Some Foolish last words
Apple iPhone is the smartphone to be seen with, and everyone's still saving up for it, which also makes it the world leader in smartphones. And it's set to grow at an even more phenomenal rate, with some analysts predicting the company is slated to capture around 60% of the industry's total profits this year. But we should also perhaps remember that the day may not be far when a set of consumers might want to take a break from a "mainstream device," something Apple wishes its iPhone to be. And when you look at it from that angle, all that Apple has been doing until now is making innovations on the existing iPhone, not bringing out altogether new phones. The competition certainly has far more to offer.

Apple is certainly a stock worth fighting for, but consider this: The hugely anticipated iPhone 5 might just have features which already exist in a present-day high-end Android smartphone. Is it time for Cupertino to get back to the drawing board once again?

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Fool contributor Subhadeep Ghose does not own shares of any of the companies mentioned in this article. The Motley Fool owns shares of Apple, Google, and Microsoft. Motley Fool newsletter services have recommended buying shares of Google, Nokia, Apple, and Microsoft; creating a bull call spread position in Microsoft; and creating a bull call spread position in Apple. Try any of our Foolish newsletter services free for 30 days. We Fools may not all hold the same opinions, but we all believe that considering a diverse range of insights makes us better investors. The Motley Fool has a disclosure policy.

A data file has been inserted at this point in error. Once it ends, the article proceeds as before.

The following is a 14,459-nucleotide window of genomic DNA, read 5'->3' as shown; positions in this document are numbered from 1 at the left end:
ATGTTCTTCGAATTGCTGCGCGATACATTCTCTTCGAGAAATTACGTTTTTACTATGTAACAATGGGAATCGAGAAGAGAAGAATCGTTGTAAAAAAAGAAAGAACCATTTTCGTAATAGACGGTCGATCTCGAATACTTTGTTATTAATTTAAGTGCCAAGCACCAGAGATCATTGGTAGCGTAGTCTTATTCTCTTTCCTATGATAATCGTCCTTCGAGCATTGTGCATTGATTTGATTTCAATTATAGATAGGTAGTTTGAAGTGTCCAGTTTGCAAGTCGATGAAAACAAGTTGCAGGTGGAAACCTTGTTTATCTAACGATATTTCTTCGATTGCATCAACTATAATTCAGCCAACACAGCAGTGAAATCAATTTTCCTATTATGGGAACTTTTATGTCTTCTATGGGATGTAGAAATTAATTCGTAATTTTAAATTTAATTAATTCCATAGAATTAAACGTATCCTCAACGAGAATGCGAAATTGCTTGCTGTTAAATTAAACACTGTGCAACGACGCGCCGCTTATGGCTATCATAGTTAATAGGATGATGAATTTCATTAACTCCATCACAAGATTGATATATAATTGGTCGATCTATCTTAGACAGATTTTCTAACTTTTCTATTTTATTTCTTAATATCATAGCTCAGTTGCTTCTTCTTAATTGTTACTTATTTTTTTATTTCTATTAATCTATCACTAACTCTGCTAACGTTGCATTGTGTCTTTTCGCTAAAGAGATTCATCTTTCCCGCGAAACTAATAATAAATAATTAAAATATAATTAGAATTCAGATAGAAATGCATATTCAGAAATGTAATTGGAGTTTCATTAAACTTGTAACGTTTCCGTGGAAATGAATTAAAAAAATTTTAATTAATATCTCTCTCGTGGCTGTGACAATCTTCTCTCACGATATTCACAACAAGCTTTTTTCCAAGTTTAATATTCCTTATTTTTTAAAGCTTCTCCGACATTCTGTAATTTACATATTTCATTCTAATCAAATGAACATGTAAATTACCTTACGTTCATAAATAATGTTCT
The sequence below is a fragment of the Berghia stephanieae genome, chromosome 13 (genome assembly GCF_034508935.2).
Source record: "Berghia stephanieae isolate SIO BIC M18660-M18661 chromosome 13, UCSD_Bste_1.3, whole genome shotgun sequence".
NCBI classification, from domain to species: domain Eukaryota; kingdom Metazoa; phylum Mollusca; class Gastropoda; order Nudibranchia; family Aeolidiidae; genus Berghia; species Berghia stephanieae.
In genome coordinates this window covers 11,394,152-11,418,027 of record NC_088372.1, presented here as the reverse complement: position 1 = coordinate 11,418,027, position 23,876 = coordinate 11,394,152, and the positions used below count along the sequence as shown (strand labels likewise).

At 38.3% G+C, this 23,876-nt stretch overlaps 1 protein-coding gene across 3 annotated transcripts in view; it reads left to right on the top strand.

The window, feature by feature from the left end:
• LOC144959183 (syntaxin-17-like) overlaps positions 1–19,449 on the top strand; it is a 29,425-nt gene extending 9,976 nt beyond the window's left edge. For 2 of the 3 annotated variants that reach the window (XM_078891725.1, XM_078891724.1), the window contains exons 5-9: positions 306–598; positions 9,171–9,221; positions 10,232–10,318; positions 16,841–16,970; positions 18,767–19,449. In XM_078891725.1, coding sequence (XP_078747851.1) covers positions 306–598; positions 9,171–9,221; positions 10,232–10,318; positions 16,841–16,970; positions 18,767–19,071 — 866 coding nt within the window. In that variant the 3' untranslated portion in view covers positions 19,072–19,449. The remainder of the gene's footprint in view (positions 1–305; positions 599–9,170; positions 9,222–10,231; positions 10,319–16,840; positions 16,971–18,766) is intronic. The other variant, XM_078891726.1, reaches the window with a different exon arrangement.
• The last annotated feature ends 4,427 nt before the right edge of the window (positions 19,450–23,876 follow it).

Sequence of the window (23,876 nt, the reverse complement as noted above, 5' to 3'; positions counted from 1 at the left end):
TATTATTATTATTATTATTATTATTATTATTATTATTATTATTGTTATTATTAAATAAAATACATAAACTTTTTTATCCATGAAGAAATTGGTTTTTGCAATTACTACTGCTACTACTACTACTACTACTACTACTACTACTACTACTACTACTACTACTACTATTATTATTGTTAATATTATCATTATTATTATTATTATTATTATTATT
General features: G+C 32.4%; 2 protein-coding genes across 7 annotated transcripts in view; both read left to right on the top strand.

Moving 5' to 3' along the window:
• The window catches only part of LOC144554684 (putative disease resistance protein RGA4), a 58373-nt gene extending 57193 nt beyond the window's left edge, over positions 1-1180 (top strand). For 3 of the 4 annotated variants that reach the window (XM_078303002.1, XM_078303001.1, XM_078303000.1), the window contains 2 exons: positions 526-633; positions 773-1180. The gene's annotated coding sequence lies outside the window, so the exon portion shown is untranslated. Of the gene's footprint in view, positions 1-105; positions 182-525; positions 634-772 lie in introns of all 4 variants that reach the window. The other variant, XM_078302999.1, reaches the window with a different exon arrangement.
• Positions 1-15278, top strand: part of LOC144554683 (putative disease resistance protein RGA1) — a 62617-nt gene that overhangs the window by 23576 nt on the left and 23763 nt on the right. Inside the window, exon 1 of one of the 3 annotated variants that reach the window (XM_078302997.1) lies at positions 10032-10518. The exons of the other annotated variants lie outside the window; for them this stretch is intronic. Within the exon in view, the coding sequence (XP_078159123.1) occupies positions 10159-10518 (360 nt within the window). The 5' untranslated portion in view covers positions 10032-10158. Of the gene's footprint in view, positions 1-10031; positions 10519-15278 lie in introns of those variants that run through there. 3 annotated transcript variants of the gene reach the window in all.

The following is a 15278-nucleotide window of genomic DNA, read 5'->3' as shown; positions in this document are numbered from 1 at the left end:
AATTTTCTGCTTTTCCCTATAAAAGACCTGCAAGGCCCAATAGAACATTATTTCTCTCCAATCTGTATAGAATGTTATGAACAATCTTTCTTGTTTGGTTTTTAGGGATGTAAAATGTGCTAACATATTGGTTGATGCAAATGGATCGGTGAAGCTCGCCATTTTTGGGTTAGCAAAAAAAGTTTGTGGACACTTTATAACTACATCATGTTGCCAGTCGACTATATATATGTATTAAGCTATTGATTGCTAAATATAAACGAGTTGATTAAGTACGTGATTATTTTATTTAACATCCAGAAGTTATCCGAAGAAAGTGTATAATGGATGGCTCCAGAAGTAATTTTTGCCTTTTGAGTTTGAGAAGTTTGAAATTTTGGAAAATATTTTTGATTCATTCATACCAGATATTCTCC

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Help us keep this a respectfully Foolish area! This is a place for our readers to discuss, debate, and learn more about the Foolish investing topic you read about above. Help us keep it clean and safe. If you believe a comment is abusive or otherwise violates our Fool's Rules, please report it via the Report this Comment Report this Comment icon found on every comment.

  • Report this Comment On March 15, 2012, at 9:18 PM, haysdb wrote:

    I don't give a damn about being "seen" with an iPhone. I use it because it's a great product.

    The day Apple makes a "cheap" phone is the day I sell my Apple stock. It will be proof that they have lost their way.

  • Report this Comment On March 15, 2012, at 9:26 PM, haysdb wrote:

    By the way, Apple does make a phone for the middle income group, it's called the iPhone 4. And it's false economy anyway. If you pay $80 per month for your service, you're going to spend $2000 over the course of your contract. The difference in cost between a $200 phone and a $100 phone is the difference between $2200 and $2100.

  • Report this Comment On March 15, 2012, at 9:56 PM, Risky88 wrote:

    I always wonder if the people that run these huge companies actually read articles like this.

    Or if they just stay in their own little bubble.

    I think staying in the bubble is good, because why stop doing something thats working. but at the same time, it seems Rimm or GM stayed in their bubble and refused to look outside of it and bad things happened. The thing about companies is, almost nothing happens overnight. Whether you become a champ or a complete loser it seems.